• Karen tries to eliminate the all-too-common air of competition which can seep into these kinds of community ventures. She seems to truly celebrate creativity and personal expression and to genuinely encourage it in others.
  • There is a spotlighted artist for each catalyst, and it’s often someone I’ve never heard of (though some famous faces have made appearances).
  • The site has sponsors who sometimes do giveaways. Not that any of us need extra stash, but… I do think it speaks to how involved and proactive Karen (and maybe her team?) has been.

The responses seem to be largely grounded in the world of scrapbooking, altered books, and other popular paper-based arts, but are not exclusively so. For instance, a recent response to Catalyst 50: What is something that you turn to, to lift you up out of a bad mood? was a crochet project made by Debee Campos. Debee graciously gave me permission to post her artwork and words here, because I feel they really speak to some of my own explorations about the emotional impact of various art media. In this instance, Debee writes about the experience of learning and practicing crochet.

I’ve recently taken up the art of crochet. And just in the nick of time. Wedding planning. House hunting. Future dreaming. All have left me a little chaotic. You would think it’s crazy of me to take up crocheting during this crazy phase of my life. But in fact it has helped silence my thoughts. During these times of learning and practicing the rhythm of the process, I have found my thoughts are all hushed. My time has been well spent. Thinking pondering and praying. There are times when I just listen. And most of the time I’m not such a great listener. It has also helped my patience level :) But the combination of the two has helped my outlook on all the things I’m juggling. I find this time to be the best at bringing peace to my heart. All the while I am bursting with pride taking up a lost art in my family and creatively expressing myself in another form. This is for sure something I hope to continue throughout my life.

 

I laid a drawing I drew years ago of one of my hands over the top of my blanket that is still a work in progress. I felt like it fit the picture perfectly. As drawing was once my quiet time long before scrapbooking and crochet came into my life.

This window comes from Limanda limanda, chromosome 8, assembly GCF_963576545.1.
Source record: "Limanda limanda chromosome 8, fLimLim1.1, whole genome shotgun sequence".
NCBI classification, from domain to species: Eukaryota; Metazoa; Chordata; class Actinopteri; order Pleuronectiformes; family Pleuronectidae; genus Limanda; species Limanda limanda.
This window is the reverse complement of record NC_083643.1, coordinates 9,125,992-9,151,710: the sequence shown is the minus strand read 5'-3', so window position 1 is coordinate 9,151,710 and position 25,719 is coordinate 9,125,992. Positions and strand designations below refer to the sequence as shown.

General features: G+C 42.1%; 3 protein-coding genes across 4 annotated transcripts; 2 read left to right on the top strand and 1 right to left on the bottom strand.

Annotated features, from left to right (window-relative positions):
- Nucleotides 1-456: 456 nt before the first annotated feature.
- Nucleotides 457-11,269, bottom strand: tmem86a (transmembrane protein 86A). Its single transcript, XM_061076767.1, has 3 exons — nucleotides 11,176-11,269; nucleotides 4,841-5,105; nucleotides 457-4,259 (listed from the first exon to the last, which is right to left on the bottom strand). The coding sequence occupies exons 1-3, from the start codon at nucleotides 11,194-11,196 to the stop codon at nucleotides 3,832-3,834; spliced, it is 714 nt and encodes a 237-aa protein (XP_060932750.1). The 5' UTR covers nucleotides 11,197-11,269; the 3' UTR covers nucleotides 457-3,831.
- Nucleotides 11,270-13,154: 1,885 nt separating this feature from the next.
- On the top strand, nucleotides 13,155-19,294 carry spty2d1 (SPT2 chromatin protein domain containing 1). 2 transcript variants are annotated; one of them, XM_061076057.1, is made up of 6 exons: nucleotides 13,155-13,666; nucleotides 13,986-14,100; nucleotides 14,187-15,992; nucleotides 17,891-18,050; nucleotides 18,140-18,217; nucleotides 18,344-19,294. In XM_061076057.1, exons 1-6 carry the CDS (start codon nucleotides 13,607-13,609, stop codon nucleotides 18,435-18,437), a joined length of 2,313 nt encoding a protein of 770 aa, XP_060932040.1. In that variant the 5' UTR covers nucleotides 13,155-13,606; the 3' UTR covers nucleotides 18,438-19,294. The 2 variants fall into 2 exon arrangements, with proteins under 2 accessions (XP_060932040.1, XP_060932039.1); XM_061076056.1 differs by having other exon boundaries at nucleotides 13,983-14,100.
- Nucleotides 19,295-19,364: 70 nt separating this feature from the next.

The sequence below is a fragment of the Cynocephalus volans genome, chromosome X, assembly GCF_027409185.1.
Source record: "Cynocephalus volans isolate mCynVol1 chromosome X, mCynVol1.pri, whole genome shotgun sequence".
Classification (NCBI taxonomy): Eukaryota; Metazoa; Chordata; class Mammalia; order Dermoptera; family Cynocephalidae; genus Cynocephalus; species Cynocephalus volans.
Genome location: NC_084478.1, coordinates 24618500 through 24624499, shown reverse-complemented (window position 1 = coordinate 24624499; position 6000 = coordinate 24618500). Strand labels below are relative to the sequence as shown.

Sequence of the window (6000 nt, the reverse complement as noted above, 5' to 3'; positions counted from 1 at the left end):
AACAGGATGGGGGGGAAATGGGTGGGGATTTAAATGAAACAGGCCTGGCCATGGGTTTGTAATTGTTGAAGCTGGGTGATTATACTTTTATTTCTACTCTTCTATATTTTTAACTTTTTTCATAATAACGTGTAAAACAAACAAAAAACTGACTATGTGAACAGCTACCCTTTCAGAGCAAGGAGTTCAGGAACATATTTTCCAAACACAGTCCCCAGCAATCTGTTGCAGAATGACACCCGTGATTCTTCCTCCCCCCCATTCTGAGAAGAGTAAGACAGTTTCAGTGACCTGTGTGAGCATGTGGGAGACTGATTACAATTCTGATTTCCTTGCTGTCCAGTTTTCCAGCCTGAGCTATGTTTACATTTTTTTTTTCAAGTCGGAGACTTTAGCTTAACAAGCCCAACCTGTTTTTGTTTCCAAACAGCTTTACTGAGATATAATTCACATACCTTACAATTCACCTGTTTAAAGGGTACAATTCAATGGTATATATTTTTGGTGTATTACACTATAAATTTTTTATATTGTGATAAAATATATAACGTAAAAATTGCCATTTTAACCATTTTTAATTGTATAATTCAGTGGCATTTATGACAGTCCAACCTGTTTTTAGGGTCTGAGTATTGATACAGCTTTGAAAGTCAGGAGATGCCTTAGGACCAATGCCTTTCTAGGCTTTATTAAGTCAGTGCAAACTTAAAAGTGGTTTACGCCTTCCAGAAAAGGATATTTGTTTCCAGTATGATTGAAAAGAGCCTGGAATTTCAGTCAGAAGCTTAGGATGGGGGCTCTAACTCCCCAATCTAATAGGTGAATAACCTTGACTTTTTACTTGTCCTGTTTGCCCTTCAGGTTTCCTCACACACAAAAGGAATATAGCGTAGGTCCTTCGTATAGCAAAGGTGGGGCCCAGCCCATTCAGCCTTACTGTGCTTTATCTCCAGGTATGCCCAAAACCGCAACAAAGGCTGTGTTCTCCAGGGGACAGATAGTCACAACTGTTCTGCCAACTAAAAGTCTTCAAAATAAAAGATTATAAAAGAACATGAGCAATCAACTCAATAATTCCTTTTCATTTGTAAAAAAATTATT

How about you? Have you ever used journal prompts or participated in some kind of creative community? Do you keep a visual journal? Why or why not?

Kiln Gods

Mal | Art Therapy,Clay,Media,Pottery | Thursday, February 19th, 2009

Kiln Goddess front view
 by antware

I talked about the Kiln God in the entry on Media and Meaning. In my ceramic training, the Kiln God was mostly mentioned as an abstract concept — a metaphor for the process of letting go and accepting the outcome that is required in ceramics. You offer up your creation to the kiln god, and hope that he’s feeling generous. Many times, I’d spend hours and hours perfecting a clay vessel or sculpture, only to have it mysteriously explode, melt, crack, or wither in the fiery kiln.

I’ve been thinking about this a bit more in the past few days. After all, clay is not the only medium which requires a fiery and unpredictable transformation at some point in its development.

I decided to do a little exploring about the concept of the kiln god. It turns out that there is a tradition of taking this abstract concept and transforming it into something physical, literal, and then ascribing a bit of magic to it. (Right up my alley!) People build actual idols to the kiln god and place them at the opening of the kiln in hopes of appeasing the temperamental god’s appetites.

kiln gods
by jpettit

If you’ve ever felt a higher power taking over your creative process, or held your breath and hoped for the best as you molded, painted, clipped, glued, or otherwise irreversibly altered your creation, you understand why ceramic artists have adopted the practice of creating a kiln god to watch over their creations during such a phase of unpredictability.

More reading on the kiln god:

Please share: how do you let go and trust when it comes to your creative process?

Art therapy and health

Mal | Art Journal,Art Therapy | Tuesday, February 17th, 2009

My art journal when I was in the hospital.

I don’t know how many of you are interested in formalized art therapy (I am — but as an art therapist who works in healthcare I’m slightly biased). There is a recent article making news today that talks about art therapy with breast cancer patients. If you’re interested, you can read either the full article, or a quick news summary of it.

Between this and the researchers’ other articles, their evidence seems to indicate that breast cancer patients who engage in art therapy show:

  • Improved psychological health